When I hear of the death of my fellow believers at the hands of Muslim militants around the world, I mourn for them, their families, their loved ones. But I know they are safe in the hands of the powerful Savior, for whose name they have given their brief lives, and in whose presence they now rejoice.
I sat down at my gate at Sky Harbor Airport just now, waiting for my flight to Orlando. I had not even gotten my computer out when CNN reported on the Yemen mosque bombings. Now I will admit, I have not done enough reading on the theological specifics of the Houthi movement to fully understand why Sunni militants would desire to kill them. It evidently goes back to the Sunni/Shia split from so long ago. But my heart was immediately grieved at the huge number of human beings who entered into eternity without a mediator to stand in their stead. We must remember the vast majority of the victims of the barbaric forms of Islamic militancy are themselves Muslims! It is amazing to recognize the brutality that Islam shows to its own people when it comes to hold political and military power. This is why I do not fear a so-called “Islamic takeover,” for if history tells us anything, when Islam takes political and military predominance, it results inevitably in factionalism and internal strife, as we see…well, everywhere! Look at Pakistan, Afghanistan, Iraq, Syria, Yemen, Egypt—it is a universal reality. The only time stability is experienced is when a totalitarian, brutal regime enforces absolute obedience, such as you see in Saudi Arabia and its “religious police” and public floggings and beheadings. But in any case, we must recognize that the vast majority of victims of violence in the name of Islam in the world today are themselves self-professing Muslims.
And this is what reminds us that theology matters. As Christians, we know that coming before a holy and righteous God without a mediator is eternally deadly. And yet this is the very thing that Muhammad denied to his followers through his combined ignorance of, and rejection of, biblical teaching. The Muslim comes before a holy God without the kind of security and assurance that a Christian has. Our assurance is not, of course, found in ourselves, but in our mediator, in our substitute, in the One who has been charged with our salvation (John 6:37-39, Hebrews 7:24-25). But such a Mediator is not to be found in Islam. Oh, yes, some individual hadith speak of Muhammad interceding for his umma, and some seem to indicate that even the Muslim with the smallest amount of iman (faith) will eventually enter into paradise, but the corpus of hadith literature is surely inconsistent on this matter. Theologically speaking, Islam rejects the idea of original sin, the fundamentally corrupt nature of man, and the necessity of perfect obedience and righteousness. Hence the centrality of Jesus in Christian theology is replaced with, well, nothing in Islamic theology (though, in folks religion, Muhammad definitely takes some of the rules Christ has, though the more traditional and Salafi clerics would identify many of those practices as shirk). And any person who must stand before the thrice Holy Yahweh pleading his own inherent “goodness” will soon understand Isaiah’s words, “I am undone.”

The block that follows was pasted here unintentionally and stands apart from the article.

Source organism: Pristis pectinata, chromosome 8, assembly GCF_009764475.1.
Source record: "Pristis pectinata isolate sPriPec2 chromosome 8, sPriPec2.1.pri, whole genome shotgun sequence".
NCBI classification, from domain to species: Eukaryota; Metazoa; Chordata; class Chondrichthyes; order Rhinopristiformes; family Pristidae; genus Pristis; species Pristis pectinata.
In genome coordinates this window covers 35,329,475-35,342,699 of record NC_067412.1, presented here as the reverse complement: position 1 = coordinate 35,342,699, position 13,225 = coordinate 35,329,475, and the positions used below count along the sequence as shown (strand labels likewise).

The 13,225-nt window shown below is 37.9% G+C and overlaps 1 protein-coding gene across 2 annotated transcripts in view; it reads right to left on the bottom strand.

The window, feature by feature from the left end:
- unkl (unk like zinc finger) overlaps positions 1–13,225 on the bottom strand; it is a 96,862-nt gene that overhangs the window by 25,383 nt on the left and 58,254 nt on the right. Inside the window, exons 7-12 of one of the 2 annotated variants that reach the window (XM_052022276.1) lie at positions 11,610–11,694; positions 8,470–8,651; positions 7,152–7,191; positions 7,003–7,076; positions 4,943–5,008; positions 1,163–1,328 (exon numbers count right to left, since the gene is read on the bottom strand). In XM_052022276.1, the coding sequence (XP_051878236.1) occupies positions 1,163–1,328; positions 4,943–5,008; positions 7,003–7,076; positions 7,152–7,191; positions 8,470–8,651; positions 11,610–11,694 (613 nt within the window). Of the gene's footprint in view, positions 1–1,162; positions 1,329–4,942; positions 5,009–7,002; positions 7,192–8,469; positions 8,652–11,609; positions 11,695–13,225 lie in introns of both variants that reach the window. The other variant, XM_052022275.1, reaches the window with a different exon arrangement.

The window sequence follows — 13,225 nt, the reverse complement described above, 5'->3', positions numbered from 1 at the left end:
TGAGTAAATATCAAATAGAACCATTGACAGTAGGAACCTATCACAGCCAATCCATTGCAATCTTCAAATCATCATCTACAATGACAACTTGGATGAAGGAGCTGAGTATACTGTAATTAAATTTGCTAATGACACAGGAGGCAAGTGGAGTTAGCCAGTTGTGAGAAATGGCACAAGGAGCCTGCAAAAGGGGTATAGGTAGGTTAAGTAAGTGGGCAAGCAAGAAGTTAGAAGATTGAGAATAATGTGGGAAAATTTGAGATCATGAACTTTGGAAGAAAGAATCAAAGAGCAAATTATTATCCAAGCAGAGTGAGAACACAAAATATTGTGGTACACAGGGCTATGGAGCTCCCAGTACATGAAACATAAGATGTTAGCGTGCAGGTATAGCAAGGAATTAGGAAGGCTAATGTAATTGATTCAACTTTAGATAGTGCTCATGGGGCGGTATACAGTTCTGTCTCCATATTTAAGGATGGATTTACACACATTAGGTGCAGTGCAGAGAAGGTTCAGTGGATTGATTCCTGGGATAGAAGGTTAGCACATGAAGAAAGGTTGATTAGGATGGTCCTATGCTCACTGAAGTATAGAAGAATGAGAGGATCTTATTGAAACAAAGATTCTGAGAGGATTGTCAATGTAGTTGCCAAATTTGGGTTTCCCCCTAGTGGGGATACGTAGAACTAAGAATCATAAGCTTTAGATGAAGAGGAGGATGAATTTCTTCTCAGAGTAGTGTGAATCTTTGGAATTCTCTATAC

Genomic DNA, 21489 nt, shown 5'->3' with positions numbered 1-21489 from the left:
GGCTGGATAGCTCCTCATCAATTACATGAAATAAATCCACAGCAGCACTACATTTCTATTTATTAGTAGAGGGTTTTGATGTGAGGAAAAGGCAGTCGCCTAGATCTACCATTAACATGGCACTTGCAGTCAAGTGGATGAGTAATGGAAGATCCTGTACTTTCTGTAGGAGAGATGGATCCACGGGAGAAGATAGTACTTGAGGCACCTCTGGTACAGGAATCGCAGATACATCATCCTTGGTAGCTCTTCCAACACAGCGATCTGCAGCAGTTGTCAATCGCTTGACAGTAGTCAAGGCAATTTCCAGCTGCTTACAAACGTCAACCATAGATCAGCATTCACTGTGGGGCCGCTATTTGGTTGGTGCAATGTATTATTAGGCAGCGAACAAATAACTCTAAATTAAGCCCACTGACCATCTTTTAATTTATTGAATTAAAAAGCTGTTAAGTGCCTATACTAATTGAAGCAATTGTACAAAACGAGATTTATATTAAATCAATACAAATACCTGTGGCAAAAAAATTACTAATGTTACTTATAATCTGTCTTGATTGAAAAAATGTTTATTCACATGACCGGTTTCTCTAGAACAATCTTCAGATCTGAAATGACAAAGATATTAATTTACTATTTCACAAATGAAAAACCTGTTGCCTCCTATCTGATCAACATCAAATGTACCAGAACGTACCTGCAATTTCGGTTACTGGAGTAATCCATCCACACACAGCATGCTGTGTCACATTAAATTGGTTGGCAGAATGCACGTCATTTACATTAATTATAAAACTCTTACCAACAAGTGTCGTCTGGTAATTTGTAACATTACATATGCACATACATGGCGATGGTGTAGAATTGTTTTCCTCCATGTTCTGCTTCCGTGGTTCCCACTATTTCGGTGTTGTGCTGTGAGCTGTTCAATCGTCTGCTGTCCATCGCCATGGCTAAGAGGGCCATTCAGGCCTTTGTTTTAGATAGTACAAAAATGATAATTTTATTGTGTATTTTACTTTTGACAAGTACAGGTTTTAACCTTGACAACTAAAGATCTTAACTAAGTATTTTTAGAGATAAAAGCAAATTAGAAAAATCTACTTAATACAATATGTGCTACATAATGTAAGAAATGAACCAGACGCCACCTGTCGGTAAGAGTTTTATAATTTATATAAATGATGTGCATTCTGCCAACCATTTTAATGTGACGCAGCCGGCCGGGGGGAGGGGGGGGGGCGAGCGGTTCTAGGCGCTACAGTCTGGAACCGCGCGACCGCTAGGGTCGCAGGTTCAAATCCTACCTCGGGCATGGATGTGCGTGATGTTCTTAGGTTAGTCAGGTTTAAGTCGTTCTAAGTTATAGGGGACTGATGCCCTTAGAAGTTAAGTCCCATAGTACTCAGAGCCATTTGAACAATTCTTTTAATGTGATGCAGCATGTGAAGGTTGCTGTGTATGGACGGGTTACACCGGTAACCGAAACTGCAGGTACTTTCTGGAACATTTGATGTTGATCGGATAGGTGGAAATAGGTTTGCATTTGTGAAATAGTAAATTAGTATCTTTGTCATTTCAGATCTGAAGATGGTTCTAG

So let us pray that the Prince of Peace will bring peace by subjecting the nations to Himself. Let us mourn as men and women, boys and girls enter into judgment without the powerful and perfect Mediator, Jesus the Lord and Messiah.